Jeremy Scahill’s book Dirty Wars: The World is a Battlefield (2013) describes how the US became one of the most sophisticated torture regimes the world has ever known. It started out by the government creating the program known as SERE (Survival, Evasion, Resistance, and Escape) that was meant to train US forces to be able to resist torture if they were captured by enemy forces. They studied all the torture practices from medieval times onwards to distill out the most effective ones and created a SERE manual to be used as part of survival training exercises.
Then along come Dick Cheney, Donald Rumsfeld, Condoleeza Rice and others who decided to switch things around and use the SERE manual, not just for training their own troops to resist torture, but as a guidebook on how to torture the people they captured. As a result, the US ended up having the dubious distinction of setting the gold standard for torture, often done at the many ‘black sites’ (i.e. secret prisons) it created around the world, far from any oversight.
How did they get around the fact that torture is not only against the law but is also an international war crime? The way they always do whenever reality contradicts their desires, by changing the definition of torture, making it so narrow that anything that did not result in actual death was not considered torture. Of course, people still died but those deaths were put down to other causes by the complicit medical personnel.
Here is Scahill’s account from pages 89 and 90 of his book of what the torture regime looks like. It makes for grim reading.
Years after the black sites had been established and scores of prisoners were shuttled through them, the International Committee of the Red Cross compiled testimonials of fourteen prisoners who had survived. Some were snatched in Thailand, others in Dubai or Djibouti. Most were taken in Pakistan. The ICRC report described what would happen once US forces took a prisoner:
The detainee would be photographed, both clothed and naked prior to and again after transfer. A body cavity check (rectal examination) would be carried out and some detainees alleged that a suppository (the type and the effect of such suppositories was unknown by the detainees) was also administered at that moment.
The detainee would be made to wear a diaper and dressed in a tracksuit. Earphones would be placed over his ears, through which music would sometimes be played. He would be blindfolded with at least a cloth tied around the head and black goggles. In addition, some detainees alleged that cotton wool was also taped over their eyes prior to the blindfold and goggles being applied…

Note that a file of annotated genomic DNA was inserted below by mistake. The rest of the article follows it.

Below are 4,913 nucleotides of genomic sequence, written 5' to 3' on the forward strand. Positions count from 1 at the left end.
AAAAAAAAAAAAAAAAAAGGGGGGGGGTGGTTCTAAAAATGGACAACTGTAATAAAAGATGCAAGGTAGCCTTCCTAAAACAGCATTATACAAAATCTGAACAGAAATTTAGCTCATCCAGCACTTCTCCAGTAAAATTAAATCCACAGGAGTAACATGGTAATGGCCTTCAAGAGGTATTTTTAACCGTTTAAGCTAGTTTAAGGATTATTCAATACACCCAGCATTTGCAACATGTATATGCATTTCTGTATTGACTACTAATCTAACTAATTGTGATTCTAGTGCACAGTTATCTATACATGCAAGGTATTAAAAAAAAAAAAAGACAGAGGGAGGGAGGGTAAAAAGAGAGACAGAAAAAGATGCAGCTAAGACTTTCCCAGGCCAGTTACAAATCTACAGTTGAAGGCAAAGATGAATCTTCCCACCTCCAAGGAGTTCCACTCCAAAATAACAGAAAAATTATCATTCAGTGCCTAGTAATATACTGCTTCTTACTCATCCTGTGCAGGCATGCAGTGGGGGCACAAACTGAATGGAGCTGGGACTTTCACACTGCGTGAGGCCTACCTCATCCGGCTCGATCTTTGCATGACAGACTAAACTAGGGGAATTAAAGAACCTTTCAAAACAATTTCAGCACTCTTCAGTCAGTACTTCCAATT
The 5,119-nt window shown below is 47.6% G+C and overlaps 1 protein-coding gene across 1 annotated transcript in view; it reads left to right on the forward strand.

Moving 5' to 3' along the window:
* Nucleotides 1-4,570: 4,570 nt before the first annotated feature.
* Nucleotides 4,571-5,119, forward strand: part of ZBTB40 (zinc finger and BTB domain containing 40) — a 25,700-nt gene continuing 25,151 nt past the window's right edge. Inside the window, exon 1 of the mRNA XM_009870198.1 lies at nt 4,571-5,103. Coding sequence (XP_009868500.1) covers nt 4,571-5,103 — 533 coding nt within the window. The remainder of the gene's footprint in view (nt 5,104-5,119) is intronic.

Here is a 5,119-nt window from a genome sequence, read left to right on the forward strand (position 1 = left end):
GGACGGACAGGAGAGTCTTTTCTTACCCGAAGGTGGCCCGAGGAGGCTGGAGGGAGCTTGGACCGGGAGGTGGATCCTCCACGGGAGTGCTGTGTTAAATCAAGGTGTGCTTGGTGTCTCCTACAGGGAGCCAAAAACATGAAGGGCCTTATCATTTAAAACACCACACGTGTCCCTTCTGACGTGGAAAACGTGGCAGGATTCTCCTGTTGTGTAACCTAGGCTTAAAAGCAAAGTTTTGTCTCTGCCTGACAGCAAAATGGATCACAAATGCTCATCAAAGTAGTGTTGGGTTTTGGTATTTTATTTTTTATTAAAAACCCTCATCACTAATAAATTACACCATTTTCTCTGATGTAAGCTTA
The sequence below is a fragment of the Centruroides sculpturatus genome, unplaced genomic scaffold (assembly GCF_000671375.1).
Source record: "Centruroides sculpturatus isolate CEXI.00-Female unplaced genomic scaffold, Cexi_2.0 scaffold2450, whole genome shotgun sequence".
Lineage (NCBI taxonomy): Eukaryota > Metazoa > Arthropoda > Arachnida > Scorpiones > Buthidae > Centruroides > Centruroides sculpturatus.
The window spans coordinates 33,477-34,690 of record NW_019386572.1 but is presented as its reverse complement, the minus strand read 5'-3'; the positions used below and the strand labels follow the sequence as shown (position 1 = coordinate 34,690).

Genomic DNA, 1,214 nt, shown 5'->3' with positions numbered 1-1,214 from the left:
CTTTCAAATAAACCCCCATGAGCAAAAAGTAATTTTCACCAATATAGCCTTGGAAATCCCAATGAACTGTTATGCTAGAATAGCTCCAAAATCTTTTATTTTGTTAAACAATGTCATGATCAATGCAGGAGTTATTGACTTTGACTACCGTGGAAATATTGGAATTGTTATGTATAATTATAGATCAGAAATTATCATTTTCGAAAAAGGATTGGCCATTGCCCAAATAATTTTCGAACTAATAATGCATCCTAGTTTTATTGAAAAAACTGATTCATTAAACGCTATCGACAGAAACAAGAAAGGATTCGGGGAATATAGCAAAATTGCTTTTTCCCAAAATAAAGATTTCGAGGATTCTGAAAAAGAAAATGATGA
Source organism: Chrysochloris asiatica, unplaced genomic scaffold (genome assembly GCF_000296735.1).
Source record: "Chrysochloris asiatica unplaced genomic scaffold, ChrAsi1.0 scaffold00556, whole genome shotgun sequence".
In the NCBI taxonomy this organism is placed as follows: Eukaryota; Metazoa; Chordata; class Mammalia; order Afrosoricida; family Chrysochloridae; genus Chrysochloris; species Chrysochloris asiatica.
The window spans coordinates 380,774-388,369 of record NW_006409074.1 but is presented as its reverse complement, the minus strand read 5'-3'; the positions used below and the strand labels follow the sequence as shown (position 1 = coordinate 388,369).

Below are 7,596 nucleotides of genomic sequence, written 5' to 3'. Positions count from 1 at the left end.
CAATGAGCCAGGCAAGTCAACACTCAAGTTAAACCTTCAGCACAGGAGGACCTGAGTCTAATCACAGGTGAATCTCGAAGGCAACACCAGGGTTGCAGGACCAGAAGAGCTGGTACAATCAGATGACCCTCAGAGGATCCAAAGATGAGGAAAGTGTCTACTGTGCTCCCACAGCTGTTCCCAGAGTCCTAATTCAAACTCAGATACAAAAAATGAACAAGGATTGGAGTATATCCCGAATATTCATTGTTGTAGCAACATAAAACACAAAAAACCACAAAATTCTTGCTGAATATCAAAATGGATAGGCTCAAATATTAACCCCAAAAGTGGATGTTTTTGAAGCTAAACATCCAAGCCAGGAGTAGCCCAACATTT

The detainee would be shackled by [the] hands and feet and transported to the airport by road and loaded onto a plane. He would usually be transported in a reclined sitting position with his hands shackled in front. The journey times … ranged from one hour to over twenty-four to thirty hours. The detainee was not allowed to go to the toilet and if necessary was obliged to urinate and defecate into the diaper.
According to the ICRC, some of the prisoners were bounced around to different black sites for more than three years, where they were kept in “continuous solitary confinement and incommunicado detention. They had no knowledge of where they were being held, no contact with persons other than their interrogators or guards.” The US personnel guarding them wore masks. None of the prisoners was ever permitted a phone call or to write to inform their families they had been taken. They simply vanished.
During the course of their imprisonment, some of the prisoners were confined in boxes and subjected to prolonged nudity-sometimes lasting for several months. Some of them were kept for days at a time, naked, in “stress standing positions,” with their “arms extended and chained above the head.” During this torture, they were not allowed to use a toilet and “had to defecate and urinate over themselves.” Beatings and kickings were common, as was a practice of placing a collar around a prisoner’s neck and using it to slam him against walls or yank him down hallways. Loud music was used for sleep deprivation, as was temperature manipulation. If prisoners were perceived to be cooperating, they were given clothes to wear. If they were deemed uncooperative, they’d be stripped naked. Dietary manipulation was used-at times the prisoners were put on liquid-only diets for weeks at a time. Three of the prisoners told the ICRC they had been waterboarded. Some of them were moved to as many as ten different sites during their imprisonment. “I was told during this period that I was one of the first to receive these interrogation techniques, so no rules applied,” one prisoner, taken early on in the war on terror, told the ICRC. “I felt like they were experimenting and trying out techniques to be used later on other people.”
The prisoner was right. They were, and they did.
These are the practices that the Nobel Peace Prize-winning president Obama excused after he came to office. Not a single person who committed torture or authorized torture or provided the justifications for torture has been punished.